New think tank tackles urbanisation in Africa

Partnership between Cities Alliance and the African Center for Cities tackles complexities of urbanization on the African continent.

A better zoning system for South Africa?

This paper considers the role of land use management within SPLUMA and the criteria for an appropriate system in circumstances of weak municipal government capacity.

Cairo by night

Urban Infrastructure in Sub-Saharan African Cities

A new report from the ACC explores the extent to which cities in Sub-Saharan Africa are harnessing urban land values to finance city infrastructure.

Inequalities in child mortality in ten major African cities

The existence of socio-economic inequalities in child mortality is well documented. African cities grow faster than cities in most other regions of the world; and inequalities in African cities are thought to be particularly large. Revealing health-related inequalities is essential in order for governments to be able to act against them.

Making a case for evidence-informed decision making for participatory urban design

Urban regeneration has emerged as a response to government attempts to reverse the blight of industrial decline in the United Kingdom. The challenge has however been in developing sustainable solutions while meeting the needs of the citizens. Design-led initiatives have come under a lot of criticism for its subjective approach to urban design, focussing on the requirements of the developer or designer, but failing to meet the needs of the citizen or end user. This article offers a critical review and analysis…

From “All for some” to “Some for all”? A historical geography of pro-poor water provision in Kampala

This article discusses the historical mechanisms and geographical factors that have formed the current structure of urban water provision in Kampala, the capital of Uganda. The formation of the urban geography of Kampala dates back to the early colonial period. The high- and middle-income earners have settled on the hills while the poorest part of the population lives in the low-lying areas, dispersed as pockets of unplanned and informal settlements. Public services are…

Waste Management in Contemporary Nigeria: The Abuja Example

Environmental hazards of varying magnitude dangerously threaten human and animal lives in most urban centers in Nigeria. As the case of Abuja, Nigeria’s federal capital, used in this study revealed, rapid urbanization, rural-urban migration, little or no town planning efforts coupled with attitudinal irresponsibility, lack of political will, ineptitude and graft have independently and collectively created environmental challenge in Nigeria. With human/solid waste decorating street corners and public space everywhere in Nigeria…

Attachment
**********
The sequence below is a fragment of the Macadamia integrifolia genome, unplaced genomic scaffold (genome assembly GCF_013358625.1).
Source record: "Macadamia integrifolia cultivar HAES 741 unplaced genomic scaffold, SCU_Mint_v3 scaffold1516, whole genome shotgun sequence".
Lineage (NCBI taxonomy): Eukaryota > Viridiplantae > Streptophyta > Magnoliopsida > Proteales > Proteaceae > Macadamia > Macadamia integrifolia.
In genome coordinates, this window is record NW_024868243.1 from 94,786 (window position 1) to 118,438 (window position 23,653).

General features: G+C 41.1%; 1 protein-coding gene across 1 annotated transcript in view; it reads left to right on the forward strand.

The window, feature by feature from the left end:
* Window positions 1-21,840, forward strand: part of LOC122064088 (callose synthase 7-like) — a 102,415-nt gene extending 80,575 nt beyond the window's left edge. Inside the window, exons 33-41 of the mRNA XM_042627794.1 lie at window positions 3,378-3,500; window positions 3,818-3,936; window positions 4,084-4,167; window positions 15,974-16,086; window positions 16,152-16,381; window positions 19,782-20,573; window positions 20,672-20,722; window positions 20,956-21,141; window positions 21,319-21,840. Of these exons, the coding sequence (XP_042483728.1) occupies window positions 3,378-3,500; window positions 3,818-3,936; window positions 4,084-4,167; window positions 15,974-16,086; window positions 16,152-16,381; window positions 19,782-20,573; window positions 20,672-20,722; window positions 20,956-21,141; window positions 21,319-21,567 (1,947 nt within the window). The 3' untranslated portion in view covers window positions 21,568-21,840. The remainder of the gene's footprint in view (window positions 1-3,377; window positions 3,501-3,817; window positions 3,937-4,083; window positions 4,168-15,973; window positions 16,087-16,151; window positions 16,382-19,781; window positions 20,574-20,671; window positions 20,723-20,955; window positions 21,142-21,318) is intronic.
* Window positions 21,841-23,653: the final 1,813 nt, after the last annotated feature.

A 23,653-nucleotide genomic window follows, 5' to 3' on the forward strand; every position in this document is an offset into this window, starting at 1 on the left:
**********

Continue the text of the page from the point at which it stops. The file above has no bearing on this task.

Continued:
Angola’s planned and unplanned urban growth: diamond mining towns in the Lunda Provinces

Mining towns in Angola have followed a different growth trajectory from urban agglomerations elsewhere on the continent. Colonial mining cities were treated as regional strategic locations mainly under the direction of mining companies, with an orientation towards natural and human resources management and planned urbanisation. As Angola became engulfed in civil war after independence in 1975, urban planning and control fell into disarray, which led to rapid and unplanned urban growth as rural populations fled the insecurity of the countryside. In the provinces of…

Exploring the connections: mining and urbanisation in Ghana

Studies of mining and urbanisation have been primarily conducted independently of one another, with limited consideration of the inter-linkages between the two. This analysis seeks to fill this gap by exploring the links between mining and urbanisation in a Ghanaian context. Ghana is an interesting case as it is both endowed with significant mineral wealth and is highly urbanised, with a long history of urban settlement compared to most of sub-Saharan Africa. Mining and…

Mining, welfare and urbanisation: the wavering urban character of Zambia’s Copperbelt

This article focuses on the character of life and social welfare services in the mining towns of what was once the most urbanised country in central Africa. The services provided by mining companies varied over the years: from minimal at the time of the industry’s establishment in the 1920s; to a period of largesse between the 1950s and the late 1970s; and then a slow decline following the slide in world copper prices. The withdrawal of the mines from welfare provision from the mid-1990s to the present has radically altered not only people’s well-being, but…